Hopefully, as I begin to explain what it takes to make a great dog, you will begin to realize, it doesn’t happen often by accident. The vast majority of our dogs have gone on to be all their families needed and more. So when I began my quest to breed great dogs, where in the world did I start? It really comes down to this. Once the physical attributes have been met thru both the sire and dam, I believe all great pups come from great mothers and sires.  I have a collection of great dogs. They have repeatedly shown me what it takes to duplicate the traits that they have. First and foremost a great dog is also a great parent. It makes since. MY canine parents are emotionally strong. I don’t mean average strength. I mean really strong. My mothers are able to feel and equate sadness and joy. They have pride in accomplishment. They can problem solve. They are devoted family members and will seek us their human family in times of need or stress.  I can tell countless stories, but one of my funny favorites happened years ago. I had an injured Arabian mare that was really crippled. I needed to put her down, and I was working up the strength to do so. When we moved to our ranch, it was winter and we didn’t have all the barns and facilities built yet. Dabrelle, our old crippled mare had gotten herself caught in a tree somehow. She couldn’t get out. She had a companion lab that always watched after her and went most places on the ranch with her. He was one of our very first labs we called Shack “Legacy Sugar Shack”. That night when Dabrelle didn’t slowly wander up for dinner, I started looking for her and Shack was barking like a crazy man. Now Shack never barked unless there was a good reason. I called for Shack and he wouldn’t come. Now that never happens. I make my way to the back of the ranch and find Dabrelle not only caught in a tree, but she was tired and trying to lay down in the pond, which would have caused her to drown. She could never have gotten up in the mud.  I don’t know how long he did this, but he nipped at her and irritated her enough that it kept the old mares attention on the “crazy” dog and not on her growing discomfort and pain. He easily saved old Dabrelle that night. We were able to untangle her and get he safely up the bank and back to the barn Shack was jumping for joy and delight.  He analyzed that situation and realized that she was in different types of trouble. He understood that if he left, she wouldn’t make it. He disobeyed me, to save her.  Shack was able to “problem solve” .He came up with an answer to a potential problem that he had never encountered. He acted correctly and decided what was the greater- good. What a smart, emotionally stable dog.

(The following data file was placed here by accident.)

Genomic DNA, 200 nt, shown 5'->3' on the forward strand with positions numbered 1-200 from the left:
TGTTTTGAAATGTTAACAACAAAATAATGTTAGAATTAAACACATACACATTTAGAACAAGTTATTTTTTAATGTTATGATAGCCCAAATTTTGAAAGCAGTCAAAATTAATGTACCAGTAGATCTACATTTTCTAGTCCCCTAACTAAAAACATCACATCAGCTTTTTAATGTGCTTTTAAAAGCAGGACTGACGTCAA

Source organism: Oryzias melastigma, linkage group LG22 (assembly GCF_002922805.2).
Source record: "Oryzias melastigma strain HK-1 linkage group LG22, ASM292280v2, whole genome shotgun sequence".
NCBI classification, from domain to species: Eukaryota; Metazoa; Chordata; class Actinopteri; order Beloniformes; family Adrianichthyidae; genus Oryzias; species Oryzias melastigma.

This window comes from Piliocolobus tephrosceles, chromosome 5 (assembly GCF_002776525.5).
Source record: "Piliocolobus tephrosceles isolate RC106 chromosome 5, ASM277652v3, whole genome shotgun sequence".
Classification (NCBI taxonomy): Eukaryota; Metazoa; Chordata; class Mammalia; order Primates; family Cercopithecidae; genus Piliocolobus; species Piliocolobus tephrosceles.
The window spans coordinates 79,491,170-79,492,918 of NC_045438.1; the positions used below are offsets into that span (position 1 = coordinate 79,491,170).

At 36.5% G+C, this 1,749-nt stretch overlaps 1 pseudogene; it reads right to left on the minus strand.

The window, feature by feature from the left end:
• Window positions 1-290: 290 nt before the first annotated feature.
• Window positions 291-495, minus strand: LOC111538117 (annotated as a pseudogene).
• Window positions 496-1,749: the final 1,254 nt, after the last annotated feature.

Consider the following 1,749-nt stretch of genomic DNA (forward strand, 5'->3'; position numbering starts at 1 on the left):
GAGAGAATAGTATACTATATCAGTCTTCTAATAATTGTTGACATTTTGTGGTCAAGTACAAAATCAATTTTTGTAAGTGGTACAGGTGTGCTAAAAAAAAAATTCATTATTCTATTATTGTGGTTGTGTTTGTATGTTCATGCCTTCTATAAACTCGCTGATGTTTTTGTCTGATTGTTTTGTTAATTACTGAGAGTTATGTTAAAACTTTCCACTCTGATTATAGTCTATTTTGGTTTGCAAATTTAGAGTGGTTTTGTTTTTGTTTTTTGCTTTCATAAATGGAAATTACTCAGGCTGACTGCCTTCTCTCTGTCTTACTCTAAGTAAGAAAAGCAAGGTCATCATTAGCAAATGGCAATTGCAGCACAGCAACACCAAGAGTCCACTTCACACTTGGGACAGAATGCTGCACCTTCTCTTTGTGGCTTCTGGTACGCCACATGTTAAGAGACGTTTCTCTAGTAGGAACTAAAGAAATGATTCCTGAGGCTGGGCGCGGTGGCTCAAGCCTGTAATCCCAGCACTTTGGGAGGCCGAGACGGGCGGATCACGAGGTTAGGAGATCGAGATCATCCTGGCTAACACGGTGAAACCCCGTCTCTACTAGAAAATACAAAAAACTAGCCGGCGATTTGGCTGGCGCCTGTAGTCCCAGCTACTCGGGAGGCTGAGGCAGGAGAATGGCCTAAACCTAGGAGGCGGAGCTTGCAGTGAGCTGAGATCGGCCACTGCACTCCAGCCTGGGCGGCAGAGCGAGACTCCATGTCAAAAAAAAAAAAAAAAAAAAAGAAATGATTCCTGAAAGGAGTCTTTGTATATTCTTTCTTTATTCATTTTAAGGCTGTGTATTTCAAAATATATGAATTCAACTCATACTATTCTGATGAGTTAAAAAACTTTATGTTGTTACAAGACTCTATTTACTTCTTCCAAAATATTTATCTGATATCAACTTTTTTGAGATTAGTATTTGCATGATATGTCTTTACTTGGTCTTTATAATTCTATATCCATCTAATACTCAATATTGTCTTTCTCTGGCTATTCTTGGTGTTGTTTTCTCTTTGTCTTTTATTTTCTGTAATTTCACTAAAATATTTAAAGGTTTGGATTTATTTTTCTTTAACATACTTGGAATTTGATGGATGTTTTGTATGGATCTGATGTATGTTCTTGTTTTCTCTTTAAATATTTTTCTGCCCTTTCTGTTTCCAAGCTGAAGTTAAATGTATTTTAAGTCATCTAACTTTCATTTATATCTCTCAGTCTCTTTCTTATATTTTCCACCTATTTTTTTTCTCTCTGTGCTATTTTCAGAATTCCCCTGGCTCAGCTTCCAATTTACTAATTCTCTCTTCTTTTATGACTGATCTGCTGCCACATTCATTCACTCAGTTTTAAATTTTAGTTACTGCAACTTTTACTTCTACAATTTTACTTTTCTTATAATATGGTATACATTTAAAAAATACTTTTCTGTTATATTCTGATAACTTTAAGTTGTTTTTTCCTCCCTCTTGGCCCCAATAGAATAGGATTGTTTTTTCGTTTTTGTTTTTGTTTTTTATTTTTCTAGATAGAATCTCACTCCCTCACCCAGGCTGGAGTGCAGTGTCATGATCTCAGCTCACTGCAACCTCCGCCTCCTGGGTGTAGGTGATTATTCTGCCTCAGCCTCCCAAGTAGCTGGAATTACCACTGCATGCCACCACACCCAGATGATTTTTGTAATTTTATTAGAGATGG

These are the emotional strengths that we are trying to keep in our dogs.. This is what I feel is absolutely critical .Yes they may have basic skills to learn, such as potty training and basic commands, but on the whole a great dog will enjoy and love her pups in the manner that she loves her human family. The nurturing that young pups get from their mothers is critical for the pup becoming a great pup. If you breed animals, you will see this is true in many creatures. My great horses will often have the best foals  ,as far as attitude temperament and trainability. I constantly watch my pups, not only for what you as a client may need in a dog, but I am looking for a potentially great mother. All pups trust their mothers first. It’s the first thing they learn after eating. A great mother is able to separate and feed her pups by groups. If you were to mark the pups, as I have often done, the skilled mother will always separate the same groups together. She insures that a large litter is well fed. A young mother is literally clueless to these concepts. I have to show her to separate and assist her with her pups. A great mother will learn this quickly.